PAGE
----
Earlier this afternoon, on my lunch break, I came upon the following article: “21 Insane Ways Celebrities Get (and Stay) Rich.” I can’t really recommend it. Some of the items are mildly interesting, but could hardly be described as insane, unless you consider selling a business at a profit insane. I did find one thing curious though, and that was the following sentence about Jake Paul, who is apparently a YouTube star:
His Hip-Hop music video “It’s Everyday Bro” was reacted to by dozens of other channels, including Pewdiepie.
This sentence seemed strange to me at first sight, perhaps because I may never have never seen this combination of words before (I’m generously classing Pewdiepie as a word). Of course, as a cool young modern person, I understood this sentence. Even then though, that phrase, was reacted to by dozens…, sounded strange in my head. Grammatically of course, it’s fine. It’s a passive sentence, which explains the longer structure. And in this case it’s logical that the writer used a passive structure, because we’re focussing on the video more than the people reacting to it. No, it’s not the passive structure itself that was strange, but rather the use of the verb to react in the passive voice.
When you think about it, before the advent of YouTube, it would be very strange to use the verb in the passive voice:
Let me tell you: I was shocked! The situation was reacted to very badly by me!
Perfectly possible, grammatically, of course, but it sounds terrible. Because the focus when using the verb to react is always on, well, the reaction, and not the thing we’re reacting to. It therefore makes much more sense to use the verb in the direct voice.
In fact, regardless of whether it was passive or active, before YouTube it was strange to simply use the verb to react on its own, without an adverb:
-Oh my God, I can’t believe that happened! What did you do?
-What else could I do? I reacted!
-You… you… reacted?
-Yes, it was an instinctive response to just react like that!
In fairness to YouTubers though, the way they use react on its own does make sense. Reaction videos are a popular genre of YouTube video, where people record themselves reacting to various things, such as new songs, or movie trailers, or videos of people reacting to things. I guess if these people are charismatic enough, it’s interesting for their followers to watch their reactions. I’ll admit I’ve never really watched any reaction videos, mainly because the snippets I’ve seen have been very annoying, though I do find their appeal slightly easier to understand than unboxing videos. I watched a couple of Pewdiepie videos for example, and they just seemed to consist of him playing video games and occasionally screaming. Though I think he doesn’t really make videos anymore because apparently he’s now a Nazi.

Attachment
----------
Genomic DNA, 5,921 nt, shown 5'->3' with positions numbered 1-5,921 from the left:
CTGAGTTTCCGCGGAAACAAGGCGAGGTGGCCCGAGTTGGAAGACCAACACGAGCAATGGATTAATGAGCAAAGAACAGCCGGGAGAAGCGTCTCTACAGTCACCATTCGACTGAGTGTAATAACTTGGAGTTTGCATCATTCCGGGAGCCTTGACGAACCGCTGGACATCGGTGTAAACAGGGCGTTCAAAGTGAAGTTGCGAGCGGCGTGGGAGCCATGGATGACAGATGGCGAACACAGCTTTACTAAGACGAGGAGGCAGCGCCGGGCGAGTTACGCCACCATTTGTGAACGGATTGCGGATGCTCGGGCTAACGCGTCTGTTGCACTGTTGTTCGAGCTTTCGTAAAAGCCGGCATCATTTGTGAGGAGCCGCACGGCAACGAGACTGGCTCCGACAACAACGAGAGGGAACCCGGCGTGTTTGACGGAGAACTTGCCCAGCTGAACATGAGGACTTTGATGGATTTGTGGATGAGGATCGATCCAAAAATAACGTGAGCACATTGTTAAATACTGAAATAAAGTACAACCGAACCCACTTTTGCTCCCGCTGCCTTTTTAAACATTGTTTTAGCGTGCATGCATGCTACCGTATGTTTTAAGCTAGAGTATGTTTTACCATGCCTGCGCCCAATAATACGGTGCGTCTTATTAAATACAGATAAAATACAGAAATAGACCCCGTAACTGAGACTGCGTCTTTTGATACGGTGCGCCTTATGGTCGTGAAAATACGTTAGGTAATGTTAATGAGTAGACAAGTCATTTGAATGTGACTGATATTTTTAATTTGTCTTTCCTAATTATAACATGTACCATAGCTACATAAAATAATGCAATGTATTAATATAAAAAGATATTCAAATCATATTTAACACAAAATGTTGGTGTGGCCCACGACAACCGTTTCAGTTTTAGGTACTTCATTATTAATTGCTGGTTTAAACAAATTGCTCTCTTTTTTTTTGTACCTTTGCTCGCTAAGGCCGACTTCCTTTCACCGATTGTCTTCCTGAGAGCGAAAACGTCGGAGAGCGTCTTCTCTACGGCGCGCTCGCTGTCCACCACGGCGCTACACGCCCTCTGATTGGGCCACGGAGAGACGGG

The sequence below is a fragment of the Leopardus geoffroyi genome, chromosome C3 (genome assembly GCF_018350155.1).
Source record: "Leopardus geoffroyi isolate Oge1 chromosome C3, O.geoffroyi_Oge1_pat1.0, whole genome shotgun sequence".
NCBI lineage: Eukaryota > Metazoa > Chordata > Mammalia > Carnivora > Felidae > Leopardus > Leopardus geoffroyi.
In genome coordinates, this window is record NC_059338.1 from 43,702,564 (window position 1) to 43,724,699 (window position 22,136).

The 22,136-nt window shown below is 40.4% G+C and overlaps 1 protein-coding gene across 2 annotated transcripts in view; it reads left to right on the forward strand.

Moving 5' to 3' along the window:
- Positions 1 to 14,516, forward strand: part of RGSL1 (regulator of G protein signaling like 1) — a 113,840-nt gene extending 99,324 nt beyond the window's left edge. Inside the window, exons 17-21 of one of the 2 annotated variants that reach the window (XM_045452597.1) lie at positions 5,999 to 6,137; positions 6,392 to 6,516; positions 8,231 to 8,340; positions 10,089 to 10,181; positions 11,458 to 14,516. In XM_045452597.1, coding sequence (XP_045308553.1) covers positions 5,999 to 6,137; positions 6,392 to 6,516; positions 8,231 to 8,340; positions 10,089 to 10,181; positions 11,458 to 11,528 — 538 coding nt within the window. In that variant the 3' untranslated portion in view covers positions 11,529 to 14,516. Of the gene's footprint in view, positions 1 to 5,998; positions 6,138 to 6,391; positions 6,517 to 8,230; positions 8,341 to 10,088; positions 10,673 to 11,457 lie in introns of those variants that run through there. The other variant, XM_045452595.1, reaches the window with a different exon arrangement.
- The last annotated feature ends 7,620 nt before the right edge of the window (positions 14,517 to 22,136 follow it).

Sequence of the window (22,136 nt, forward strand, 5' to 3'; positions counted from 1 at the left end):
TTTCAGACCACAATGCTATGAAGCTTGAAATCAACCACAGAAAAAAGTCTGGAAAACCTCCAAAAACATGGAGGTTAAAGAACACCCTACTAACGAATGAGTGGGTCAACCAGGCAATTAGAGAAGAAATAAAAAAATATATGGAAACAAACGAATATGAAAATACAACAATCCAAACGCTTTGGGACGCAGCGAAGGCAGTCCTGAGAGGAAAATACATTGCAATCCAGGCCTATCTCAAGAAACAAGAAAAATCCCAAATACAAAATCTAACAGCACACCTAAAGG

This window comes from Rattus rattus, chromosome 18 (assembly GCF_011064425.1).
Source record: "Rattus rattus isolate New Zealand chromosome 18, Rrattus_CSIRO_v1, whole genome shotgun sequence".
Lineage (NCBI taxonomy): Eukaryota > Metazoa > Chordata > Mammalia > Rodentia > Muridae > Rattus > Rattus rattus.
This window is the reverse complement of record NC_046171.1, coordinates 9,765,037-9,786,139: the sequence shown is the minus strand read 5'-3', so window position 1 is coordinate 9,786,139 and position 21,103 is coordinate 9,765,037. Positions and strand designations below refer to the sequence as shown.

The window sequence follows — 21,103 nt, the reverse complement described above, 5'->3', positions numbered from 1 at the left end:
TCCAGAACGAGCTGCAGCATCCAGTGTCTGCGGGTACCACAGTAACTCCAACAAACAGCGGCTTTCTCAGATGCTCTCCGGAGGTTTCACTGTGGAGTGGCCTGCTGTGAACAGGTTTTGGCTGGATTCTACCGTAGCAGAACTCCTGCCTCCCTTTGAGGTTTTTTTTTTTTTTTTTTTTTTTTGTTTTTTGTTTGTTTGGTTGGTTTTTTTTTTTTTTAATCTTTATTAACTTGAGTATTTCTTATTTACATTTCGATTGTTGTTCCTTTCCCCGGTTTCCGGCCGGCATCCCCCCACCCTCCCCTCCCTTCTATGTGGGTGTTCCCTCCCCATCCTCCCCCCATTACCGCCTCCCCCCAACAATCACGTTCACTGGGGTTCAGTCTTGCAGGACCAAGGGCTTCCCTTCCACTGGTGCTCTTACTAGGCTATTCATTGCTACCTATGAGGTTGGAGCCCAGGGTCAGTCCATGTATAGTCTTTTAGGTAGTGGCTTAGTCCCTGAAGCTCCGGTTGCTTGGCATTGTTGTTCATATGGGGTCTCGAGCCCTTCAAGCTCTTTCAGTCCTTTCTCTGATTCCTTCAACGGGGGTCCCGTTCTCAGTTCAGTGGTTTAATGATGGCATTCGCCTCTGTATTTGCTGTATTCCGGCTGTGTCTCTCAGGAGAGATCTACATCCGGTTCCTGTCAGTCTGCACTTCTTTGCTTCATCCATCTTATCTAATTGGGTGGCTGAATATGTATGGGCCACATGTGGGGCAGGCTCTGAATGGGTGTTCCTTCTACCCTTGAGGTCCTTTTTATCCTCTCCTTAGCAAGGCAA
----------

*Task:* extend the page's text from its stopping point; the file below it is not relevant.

Anyway, I digress. It makes sense to title a video something like ‘Pewdiepie Reacts to “It’s Everyday Bro!”’ rather than ‘Pewdiepie Hates “It’s Everyday Bro!”’ (which I think he might, because I listened to the beginning of the song, and I think Jake may have been making fun of Mr. pie). It’s not too clickbaity a thing to do to entice the curious viewer, wondering just how Pewdie will react, because at least they’ll get to see his reaction. And hear it. They’ll definitely hear it.
So even though I found that sentence in the article strange, I don’t want to criticise modern young YouTubers (having to keep capitalising that T is really annoying) for using react the way they do, because in their culture, it makes sense. And it’s interesting to see a word continue to be used with the same basic meaning, only in quite a different way, based on the way technology affords us all the power to record our reactions to whatever we want, and share them with the world. And who knows, perhaps I’ll start my own series of videos soon. I could react to people making grammar errors, or do unboxing videos of deliveries of books at my school. Or new stationery! Everyone seems to have a niche on YouTube, so I’m sure I could find mine. And this would not be a petulant reaction to the apparent injustice of a world in which a man calling himself Pewdiepie can become an actual millionaire by being a possible Nazi who screams at video games, and doesn’t even have to go to the hard work of proofreading blog posts. No, not at all.